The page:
Empanadas are savory or sweet turnovers, that enclose a variety of delicious fillings, and are very popular through Latin America. They come in different sizes, and depending on the dough, they are either baked or fried. The baked varieties are eaten warm, and need to rest for a few minutes after being taken out of the oven (they reheat beautifully). The fried ones are fragile and crispy, and should be eaten as soon as they are done to enjoy them at their best, (their crunchy crust turns soggy within minutes).
Most people may prefer to buy their empanadas ready to eat, but for me, part of the fun of eating them is in the preparation. The most important thing is to find a good pastry or empanada dough recipe, and luckily there are quite a few to choose from. If there is a recipe you have already tried and works for you, by all means, use it. You can also get frozen pastry dough, or puff-pastry, which are easily available and both of them wonderful for empanada-making.
Stuffings are as varied and complex as your creativity allows, and leftovers make fabulous empanada fillings too. To show you my point, these empanadas are made with leftover aji de gallina, the ultra popular Peruvian chicken stew with aji amarillo, bread, pecans, and Parmesan cheese sauce. This entree has the perfect creaminess to put inside a good empanada, and its intense flavor brings all the sensations of the actual dish to each bite. Instead of aji de gallina use finely diced lomo saltado, or use the aji de gallina leftovers to fill tequeños instead. Ready to have fun in the kitchen?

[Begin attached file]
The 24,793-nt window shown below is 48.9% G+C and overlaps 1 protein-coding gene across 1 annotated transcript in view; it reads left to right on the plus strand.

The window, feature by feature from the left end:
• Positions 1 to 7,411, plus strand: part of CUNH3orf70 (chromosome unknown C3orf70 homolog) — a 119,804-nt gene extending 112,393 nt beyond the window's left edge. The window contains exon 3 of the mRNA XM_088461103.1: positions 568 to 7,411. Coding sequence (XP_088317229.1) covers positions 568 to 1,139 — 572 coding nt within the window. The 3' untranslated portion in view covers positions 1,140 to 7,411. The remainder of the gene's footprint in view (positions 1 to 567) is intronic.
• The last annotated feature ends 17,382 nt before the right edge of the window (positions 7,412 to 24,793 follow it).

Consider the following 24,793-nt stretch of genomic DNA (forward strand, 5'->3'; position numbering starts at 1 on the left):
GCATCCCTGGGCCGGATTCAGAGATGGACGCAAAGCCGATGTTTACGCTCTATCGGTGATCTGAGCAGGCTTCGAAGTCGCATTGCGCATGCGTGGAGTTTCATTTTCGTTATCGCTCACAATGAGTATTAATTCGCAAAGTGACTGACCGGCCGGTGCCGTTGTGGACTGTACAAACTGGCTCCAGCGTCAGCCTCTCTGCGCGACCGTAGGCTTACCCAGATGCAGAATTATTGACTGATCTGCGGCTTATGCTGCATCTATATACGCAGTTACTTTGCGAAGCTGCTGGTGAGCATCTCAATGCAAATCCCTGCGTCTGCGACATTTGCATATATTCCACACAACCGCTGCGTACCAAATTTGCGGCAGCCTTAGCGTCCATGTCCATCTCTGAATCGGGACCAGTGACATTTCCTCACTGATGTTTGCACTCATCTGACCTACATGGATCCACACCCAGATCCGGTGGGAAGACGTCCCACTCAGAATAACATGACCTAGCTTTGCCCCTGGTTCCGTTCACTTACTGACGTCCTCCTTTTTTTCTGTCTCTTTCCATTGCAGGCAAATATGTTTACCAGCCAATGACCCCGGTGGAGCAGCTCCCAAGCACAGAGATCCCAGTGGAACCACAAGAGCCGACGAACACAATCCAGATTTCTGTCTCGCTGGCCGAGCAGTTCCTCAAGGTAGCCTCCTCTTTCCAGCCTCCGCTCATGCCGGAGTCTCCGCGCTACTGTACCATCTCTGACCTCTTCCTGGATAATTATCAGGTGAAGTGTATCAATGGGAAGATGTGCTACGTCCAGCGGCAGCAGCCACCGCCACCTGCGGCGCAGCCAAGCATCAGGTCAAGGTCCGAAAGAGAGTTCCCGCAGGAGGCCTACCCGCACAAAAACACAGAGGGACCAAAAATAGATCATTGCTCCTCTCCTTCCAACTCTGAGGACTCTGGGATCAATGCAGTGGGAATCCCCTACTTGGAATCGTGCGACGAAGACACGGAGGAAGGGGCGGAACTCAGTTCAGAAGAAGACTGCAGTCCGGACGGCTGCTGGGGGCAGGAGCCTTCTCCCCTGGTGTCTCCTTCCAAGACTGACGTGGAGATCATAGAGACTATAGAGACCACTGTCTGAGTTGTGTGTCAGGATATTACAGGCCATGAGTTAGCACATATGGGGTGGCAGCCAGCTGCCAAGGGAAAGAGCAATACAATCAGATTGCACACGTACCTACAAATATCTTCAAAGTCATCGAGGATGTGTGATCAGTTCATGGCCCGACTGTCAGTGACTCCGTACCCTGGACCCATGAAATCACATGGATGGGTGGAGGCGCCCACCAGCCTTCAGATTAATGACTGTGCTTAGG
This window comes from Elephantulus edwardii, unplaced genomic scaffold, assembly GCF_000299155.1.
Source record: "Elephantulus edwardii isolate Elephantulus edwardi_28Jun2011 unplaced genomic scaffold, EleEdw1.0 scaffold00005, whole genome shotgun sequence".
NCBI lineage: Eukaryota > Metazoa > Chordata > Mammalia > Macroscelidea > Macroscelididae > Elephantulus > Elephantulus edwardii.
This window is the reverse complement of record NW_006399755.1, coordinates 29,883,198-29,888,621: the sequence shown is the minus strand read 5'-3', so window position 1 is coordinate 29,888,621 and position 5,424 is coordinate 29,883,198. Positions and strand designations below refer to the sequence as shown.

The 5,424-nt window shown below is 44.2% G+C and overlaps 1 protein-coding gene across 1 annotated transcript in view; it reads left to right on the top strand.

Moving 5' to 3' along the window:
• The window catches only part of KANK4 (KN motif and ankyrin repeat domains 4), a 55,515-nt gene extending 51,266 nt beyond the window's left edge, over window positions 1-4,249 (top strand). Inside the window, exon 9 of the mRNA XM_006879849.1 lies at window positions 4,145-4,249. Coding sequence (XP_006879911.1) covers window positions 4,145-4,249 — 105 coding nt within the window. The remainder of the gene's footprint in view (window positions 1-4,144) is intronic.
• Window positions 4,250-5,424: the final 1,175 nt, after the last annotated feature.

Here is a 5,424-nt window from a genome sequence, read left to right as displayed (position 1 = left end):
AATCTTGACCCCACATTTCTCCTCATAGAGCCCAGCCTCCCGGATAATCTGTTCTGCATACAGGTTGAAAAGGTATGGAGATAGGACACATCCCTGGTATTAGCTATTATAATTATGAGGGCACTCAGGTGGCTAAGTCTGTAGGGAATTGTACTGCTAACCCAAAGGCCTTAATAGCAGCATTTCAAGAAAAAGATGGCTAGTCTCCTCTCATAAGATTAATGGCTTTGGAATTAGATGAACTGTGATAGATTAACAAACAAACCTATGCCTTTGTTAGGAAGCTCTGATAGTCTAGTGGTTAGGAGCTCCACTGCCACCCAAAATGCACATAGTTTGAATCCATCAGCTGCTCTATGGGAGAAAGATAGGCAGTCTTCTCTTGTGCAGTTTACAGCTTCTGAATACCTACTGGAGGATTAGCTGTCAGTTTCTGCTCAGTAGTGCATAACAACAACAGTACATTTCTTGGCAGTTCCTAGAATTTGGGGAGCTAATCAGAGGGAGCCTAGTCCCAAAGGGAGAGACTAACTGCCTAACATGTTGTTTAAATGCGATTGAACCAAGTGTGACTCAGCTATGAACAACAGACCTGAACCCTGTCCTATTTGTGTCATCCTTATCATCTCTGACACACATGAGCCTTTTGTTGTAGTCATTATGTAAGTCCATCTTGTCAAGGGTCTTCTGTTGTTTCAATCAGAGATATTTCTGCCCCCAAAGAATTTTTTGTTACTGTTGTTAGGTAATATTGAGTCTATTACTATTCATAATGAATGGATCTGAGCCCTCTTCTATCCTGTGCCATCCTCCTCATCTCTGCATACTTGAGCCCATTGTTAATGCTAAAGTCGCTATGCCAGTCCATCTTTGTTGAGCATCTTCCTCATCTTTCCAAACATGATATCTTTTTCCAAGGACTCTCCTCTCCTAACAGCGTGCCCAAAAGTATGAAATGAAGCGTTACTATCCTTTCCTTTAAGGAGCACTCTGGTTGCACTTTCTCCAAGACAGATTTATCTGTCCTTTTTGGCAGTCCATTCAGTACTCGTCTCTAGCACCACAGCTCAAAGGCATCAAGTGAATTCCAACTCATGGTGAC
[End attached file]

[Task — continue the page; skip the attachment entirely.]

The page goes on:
- Aji de gallina, cooled (use leftovers)
- 2¾ cups all-purpose flour
- ½ egg
- 1 tablespoons sugar
- ¼ tablespoon salt
- 3 drops yellow food coloring (optional)
- ½ cup water
- 9 ounces shortening, cold and cut in small dices
- Flour to roll the dough
- 1 egg
- 1 tablespoon water
- Powdered sugar
- In the food processor: Put flour, egg, sugar, salt, food coloring, water, and shortening in a food processor, and work pulsing on and off five or six times, until the dough comes together.
- Transfer the dough to a lightly floured surface, and knead a little with your hands. At this moment wrap the dough in plastic film, or a Ziploc bag, and put in the fridge for 1 hour, or up to 7 days.
- To make by hand: Place the flour in a large bowl, make a well in the center and add water, egg, sugar, salt, and yellow food coloring. With a fork, combine the ingredients in the center of the flour.
- Add shortening, and working with your fingertips, mix everything with the flour, until it forms a dough that no longer sticks to your fingers.
- Scrape onto a floured surface, knead lightly and divide in 15 portions, rolling each one into a ball. Cover with a kitchen towel.
- Take one dough ball, cover completely with flour, roll with a rolling pin, forming an oval shape, not too thin.
- Put ¼ cup of the cooled filling in the center of the dough. Fold in half to enclose the filling, press the edge and seal with the tines of a fork. Put on baking pans.
- Preheat the oven to 350F. In a small bowl, mix 1 egg with 1 tablespoon water. Using a pastry brush, brush the empanadas with the egg wash.
- Bake for 20-25 minutes. Put in wire racks to cool, and sprinkle with powdered sugar.